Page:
Diminished access to food has been aggravated by the ongoing Russian war on Ukraine that  disrupted grain exports and supply chains from the Black Sea region, resulting in soaring prices for grain, energy, fertilizer and other products sourced from Ukraine and Russia. Supply disruptions coupled with export restrictions imposed by numerous countries triggered temporary shortages and panic buying, resulting in sharp spikes in food prices that are worsening hunger in the world’s poorest and most vulnerable regions.[4]

Country level responses to stave off hunger and food insecurity have varied depending on the strengths and weaknesses of national food stocks, production capacities and currencies, debt levels, and purchasing power. Low-income food importing countries in particular face multiple challenges of high indebtedness,[5] depreciating currencies, and insufficient resources and infrastructure to boost the availability of locally produced native foods. As the war situation continues, more countries have started restricting their exports to cater to domestic needs, which though understandable, have further contributed to global inflationary trends in agricultural commodities.[6] Poorer countries facing high risks of food and economic insecurity have focused on short term solutions, which although necessary, would bind them even more firmly to the rigid, inflexible and unreliable global industrial food system.

Ignoring Structural Causes

“It is true that the Russian invasion against Ukraine disrupted global markets, and that prices are skyrocketing. But that also tells us that markets are part of the problem. Markets are amplifying shocks and not absorbing them… food prices are soaring not because of a problem with supply and demand as such; it is because of price speculation in commodity futures markets.”

Michael Fakhri, Special Rapporteur on the Right to Food, 2022.[7]

Governments, multilateral and international agencies are by and large apportioning the lion’s share of blame for the current world food crisis to global supply shortages arising from the war on Ukraine, ignoring the persisting impacts in low- and middle-income countries of “the market forces of concentration and speculation, of globally determined macroeconomic processes, and the collapse of livelihood opportunities affecting these countries in the post-Covid world.”[8]  Central to recurring food price volatility, food crises and the entrenchment of hunger and food insecurity are market structures, regulations, and trade and finance arrangements that bolster a global corporate dominated industrial food system, and enable market concentration and financial speculation in commodity markets. Although wheat futures prices shot up dramatically after the Russian invasion of Ukraine in February 2022, food price volatility was already rampant well before that with food prices reaching record levels.[9] [10]  Analysis by the International Panel of Experts on Sustainable Food Systems (IPES-Food) indicates that the kind of “excessive speculation” seen in 2007-2008 that triggered food price spikes may be back.[11]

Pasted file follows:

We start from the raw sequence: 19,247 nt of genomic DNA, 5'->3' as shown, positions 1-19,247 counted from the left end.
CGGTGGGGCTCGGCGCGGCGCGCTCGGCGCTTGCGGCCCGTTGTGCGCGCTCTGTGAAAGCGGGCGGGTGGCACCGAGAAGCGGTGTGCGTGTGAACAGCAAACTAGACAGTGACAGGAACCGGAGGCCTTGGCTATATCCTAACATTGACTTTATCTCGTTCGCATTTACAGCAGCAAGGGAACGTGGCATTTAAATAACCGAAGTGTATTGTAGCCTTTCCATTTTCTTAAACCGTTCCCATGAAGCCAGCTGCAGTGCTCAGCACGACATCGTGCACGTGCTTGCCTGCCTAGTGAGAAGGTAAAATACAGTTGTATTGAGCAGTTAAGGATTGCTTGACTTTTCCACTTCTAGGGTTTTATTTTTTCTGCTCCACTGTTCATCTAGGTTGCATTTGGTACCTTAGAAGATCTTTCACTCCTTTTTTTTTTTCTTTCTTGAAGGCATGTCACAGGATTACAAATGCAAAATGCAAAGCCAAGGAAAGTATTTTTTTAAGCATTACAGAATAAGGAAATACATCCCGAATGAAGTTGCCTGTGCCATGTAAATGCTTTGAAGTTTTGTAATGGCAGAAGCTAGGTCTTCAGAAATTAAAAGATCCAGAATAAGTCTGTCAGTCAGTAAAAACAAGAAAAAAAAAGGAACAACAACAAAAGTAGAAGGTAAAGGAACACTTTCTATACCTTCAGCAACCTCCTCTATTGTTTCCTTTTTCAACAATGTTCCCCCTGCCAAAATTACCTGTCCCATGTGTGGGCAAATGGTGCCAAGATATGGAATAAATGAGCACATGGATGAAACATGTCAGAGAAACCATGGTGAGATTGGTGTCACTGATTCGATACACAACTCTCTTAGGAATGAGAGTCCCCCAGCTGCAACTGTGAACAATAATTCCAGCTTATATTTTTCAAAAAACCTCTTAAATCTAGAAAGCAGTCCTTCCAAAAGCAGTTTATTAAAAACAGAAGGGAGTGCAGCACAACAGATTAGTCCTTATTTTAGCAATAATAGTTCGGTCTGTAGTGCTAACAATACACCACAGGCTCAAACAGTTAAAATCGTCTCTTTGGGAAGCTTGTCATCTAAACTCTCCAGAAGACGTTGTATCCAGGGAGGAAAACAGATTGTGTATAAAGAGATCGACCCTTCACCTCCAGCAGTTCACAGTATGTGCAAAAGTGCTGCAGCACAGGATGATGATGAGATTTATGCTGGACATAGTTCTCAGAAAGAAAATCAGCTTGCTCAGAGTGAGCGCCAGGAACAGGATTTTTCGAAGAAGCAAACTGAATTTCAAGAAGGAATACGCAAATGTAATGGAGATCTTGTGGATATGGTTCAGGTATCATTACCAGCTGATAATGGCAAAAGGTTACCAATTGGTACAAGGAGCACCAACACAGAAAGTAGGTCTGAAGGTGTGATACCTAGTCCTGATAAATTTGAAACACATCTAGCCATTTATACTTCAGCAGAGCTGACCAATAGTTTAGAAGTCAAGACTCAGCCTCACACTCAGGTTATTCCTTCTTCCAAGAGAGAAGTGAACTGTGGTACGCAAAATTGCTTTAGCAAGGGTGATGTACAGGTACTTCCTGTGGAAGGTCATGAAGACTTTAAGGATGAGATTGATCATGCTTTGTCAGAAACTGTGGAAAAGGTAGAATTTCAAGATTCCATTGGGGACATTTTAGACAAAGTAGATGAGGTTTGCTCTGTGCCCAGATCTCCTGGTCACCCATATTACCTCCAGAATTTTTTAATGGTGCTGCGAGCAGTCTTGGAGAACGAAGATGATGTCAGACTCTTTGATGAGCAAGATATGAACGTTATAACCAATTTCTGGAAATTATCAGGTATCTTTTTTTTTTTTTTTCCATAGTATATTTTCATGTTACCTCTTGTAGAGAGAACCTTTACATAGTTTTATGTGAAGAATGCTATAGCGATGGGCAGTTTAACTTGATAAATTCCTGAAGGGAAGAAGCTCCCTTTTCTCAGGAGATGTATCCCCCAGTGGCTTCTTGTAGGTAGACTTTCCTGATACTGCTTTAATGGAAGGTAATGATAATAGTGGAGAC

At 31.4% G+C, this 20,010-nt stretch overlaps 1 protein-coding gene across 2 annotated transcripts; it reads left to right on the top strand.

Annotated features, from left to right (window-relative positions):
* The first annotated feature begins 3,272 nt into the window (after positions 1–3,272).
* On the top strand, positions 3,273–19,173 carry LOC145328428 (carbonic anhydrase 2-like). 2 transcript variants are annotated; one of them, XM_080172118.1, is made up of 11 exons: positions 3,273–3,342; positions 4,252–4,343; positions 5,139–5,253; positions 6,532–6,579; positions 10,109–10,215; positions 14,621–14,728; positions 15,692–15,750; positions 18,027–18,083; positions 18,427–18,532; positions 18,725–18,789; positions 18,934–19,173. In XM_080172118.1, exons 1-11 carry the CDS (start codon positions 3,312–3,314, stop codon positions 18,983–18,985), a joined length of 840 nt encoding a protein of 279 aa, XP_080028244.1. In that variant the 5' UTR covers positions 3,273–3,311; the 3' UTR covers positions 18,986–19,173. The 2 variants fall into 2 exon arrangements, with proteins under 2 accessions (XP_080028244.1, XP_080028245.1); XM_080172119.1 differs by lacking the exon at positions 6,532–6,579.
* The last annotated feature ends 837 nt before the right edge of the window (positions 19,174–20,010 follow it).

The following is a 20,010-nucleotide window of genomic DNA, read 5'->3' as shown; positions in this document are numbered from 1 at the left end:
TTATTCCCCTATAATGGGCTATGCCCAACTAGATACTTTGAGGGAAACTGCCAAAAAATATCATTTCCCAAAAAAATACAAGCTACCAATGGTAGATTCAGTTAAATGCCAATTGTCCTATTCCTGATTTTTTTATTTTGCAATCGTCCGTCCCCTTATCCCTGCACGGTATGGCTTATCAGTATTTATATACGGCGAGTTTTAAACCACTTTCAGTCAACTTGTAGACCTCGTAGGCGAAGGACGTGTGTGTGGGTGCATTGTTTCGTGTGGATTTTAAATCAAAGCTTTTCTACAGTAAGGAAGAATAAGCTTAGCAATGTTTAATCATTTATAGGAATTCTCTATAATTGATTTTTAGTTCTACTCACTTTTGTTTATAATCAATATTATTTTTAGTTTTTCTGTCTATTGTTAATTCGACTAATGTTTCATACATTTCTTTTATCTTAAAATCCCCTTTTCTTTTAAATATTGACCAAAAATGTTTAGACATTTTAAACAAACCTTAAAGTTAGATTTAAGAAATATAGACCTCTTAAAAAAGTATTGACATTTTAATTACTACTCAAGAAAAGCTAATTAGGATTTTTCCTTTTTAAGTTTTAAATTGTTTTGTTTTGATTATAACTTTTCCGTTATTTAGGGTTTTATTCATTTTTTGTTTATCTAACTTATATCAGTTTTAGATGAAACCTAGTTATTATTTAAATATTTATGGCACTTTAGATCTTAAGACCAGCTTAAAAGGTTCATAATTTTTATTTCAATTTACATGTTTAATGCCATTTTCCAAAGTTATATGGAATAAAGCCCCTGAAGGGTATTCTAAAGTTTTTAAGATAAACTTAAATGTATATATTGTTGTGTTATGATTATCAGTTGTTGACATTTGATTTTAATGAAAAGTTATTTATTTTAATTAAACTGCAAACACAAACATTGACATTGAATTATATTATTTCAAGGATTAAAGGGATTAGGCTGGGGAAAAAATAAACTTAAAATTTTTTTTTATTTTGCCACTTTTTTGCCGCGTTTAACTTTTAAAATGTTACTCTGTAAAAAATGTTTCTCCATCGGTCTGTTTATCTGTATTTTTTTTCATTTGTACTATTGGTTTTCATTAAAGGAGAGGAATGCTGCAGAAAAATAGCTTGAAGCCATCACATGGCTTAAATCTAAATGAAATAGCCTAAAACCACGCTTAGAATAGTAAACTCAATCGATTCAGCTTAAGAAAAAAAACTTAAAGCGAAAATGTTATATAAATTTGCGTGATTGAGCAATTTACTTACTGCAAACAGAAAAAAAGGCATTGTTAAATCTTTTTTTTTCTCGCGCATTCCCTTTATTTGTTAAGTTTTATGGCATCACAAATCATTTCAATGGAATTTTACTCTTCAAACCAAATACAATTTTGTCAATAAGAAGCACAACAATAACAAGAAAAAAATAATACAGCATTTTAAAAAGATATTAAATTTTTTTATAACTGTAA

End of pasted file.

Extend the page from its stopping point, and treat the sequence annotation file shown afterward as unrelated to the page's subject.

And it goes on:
Multilevel market concentration and financial speculation on commodity markets have played pivotal roles in past and the present food crises and present grave threats to the realization of the Right to Food.[12] [13] [14]  A historical examination of food crises over the past 50 years by Jennifer Clapp shows that the global industrial food system has been rendered more prone to price volatility and more susceptible to crises because of three interrelated manifestations of corporate concentration: